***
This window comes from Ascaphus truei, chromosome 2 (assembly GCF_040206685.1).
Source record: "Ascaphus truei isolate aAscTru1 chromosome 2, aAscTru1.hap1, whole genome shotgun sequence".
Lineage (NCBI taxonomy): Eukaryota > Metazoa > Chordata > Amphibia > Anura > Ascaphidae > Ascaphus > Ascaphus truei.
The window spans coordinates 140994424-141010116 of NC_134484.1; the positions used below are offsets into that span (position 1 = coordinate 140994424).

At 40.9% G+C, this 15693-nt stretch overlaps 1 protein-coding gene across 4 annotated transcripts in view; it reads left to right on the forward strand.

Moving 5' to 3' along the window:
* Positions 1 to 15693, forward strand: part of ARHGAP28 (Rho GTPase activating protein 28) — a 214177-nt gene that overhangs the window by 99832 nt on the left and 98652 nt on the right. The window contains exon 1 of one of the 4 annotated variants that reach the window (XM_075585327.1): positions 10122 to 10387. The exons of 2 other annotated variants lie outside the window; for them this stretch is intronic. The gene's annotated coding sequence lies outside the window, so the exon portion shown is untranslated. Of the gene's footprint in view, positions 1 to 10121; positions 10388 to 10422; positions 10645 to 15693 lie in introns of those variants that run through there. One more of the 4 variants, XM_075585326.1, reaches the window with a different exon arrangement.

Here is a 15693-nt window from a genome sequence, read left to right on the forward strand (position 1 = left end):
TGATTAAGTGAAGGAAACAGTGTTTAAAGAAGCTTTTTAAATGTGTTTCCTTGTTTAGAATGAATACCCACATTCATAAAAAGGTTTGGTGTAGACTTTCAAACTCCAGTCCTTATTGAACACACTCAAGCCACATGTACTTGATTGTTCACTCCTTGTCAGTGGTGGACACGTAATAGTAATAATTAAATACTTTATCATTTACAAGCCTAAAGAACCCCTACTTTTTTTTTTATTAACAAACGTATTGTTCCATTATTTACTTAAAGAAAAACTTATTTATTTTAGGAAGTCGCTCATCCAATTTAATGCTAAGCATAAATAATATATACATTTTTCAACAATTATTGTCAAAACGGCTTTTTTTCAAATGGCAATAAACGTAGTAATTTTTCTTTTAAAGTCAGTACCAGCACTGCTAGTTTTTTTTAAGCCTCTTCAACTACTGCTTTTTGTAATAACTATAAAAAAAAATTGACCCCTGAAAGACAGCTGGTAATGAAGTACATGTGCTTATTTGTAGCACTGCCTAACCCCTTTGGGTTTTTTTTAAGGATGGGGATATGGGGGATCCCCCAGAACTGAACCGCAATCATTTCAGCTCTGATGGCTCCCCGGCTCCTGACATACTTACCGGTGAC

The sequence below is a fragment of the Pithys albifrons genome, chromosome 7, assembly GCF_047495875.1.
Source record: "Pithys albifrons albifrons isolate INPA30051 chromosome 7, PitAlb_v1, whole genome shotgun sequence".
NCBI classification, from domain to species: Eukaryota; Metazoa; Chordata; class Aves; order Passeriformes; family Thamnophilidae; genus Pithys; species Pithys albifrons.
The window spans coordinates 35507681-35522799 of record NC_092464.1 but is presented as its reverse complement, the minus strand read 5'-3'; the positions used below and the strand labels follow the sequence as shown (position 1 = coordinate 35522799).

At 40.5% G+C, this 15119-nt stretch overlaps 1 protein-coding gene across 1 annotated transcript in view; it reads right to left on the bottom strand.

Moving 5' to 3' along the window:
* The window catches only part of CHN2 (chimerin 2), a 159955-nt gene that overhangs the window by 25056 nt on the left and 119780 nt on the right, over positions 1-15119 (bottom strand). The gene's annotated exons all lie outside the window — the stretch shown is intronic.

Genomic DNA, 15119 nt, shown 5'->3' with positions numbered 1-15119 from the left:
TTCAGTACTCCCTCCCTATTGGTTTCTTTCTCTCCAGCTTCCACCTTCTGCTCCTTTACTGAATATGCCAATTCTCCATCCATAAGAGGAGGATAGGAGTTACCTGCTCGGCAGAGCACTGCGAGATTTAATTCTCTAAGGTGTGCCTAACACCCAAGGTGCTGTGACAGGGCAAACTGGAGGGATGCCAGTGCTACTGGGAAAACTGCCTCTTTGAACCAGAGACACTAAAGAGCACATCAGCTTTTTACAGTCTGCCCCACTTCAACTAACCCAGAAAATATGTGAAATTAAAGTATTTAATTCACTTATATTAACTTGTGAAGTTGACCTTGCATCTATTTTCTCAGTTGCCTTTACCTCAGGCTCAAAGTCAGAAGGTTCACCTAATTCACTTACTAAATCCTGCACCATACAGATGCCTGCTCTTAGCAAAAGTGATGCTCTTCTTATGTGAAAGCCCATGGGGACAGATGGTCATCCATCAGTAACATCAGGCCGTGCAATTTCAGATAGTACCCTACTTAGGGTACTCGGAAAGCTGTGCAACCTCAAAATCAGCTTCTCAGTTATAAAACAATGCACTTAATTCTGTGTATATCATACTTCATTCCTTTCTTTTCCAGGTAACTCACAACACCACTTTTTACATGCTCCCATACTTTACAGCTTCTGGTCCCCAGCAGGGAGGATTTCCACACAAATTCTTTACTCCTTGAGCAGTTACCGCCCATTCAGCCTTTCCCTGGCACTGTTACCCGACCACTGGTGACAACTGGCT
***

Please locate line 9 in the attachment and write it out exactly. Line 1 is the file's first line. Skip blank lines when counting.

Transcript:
TGATTAAGTGAAGGAAACAGTGTTTAAAGAAGCTTTTTAAATGTGTTTCCTTGTTTAGAATGAATACCCACATTCATAAAAAGGTTTGGTGTAGACTTTCAAACTCCAGTCCTTATTGAACACACTCAAGCCACATGTACTTGATTGTTCACTCCTTGTCAGTGGTGGACACGTAATAGTAATAATTAAATACTTTATCATTTACAAGCCTAAAGAACCCCTACTTTTTTTTTTATTAACAAACGTATTGTTCCATTATTTACTTAAAGAAAAACTTATTTATTTTAGGAAGTCGCTCATCCAATTTAATGCTAAGCATAAATAATATATACATTTTTCAACAATTATTGTCAAAACGGCTTTTTTTCAAATGGCAATAAACGTAGTAATTTTTCTTTTAAAGTCAGTACCAGCACTGCTAGTTTTTTTTAAGCCTCTTCAACTACTGCTTTTTGTAATAACTATAAAAAAAAATTGACCCCTGAAAGACAGCTGGTAATGAAGTACATGTGCTTATTTGTAGCACTGCCTAACCCCTTTGGGTTTTTTTTAAGGATGGGGATATGGGGGATCCCCCAGAACTGAACCGCAATCATTTCAGCTCTGATGGCTCCCCGGCTCCTGACATACTTACCGGTGAC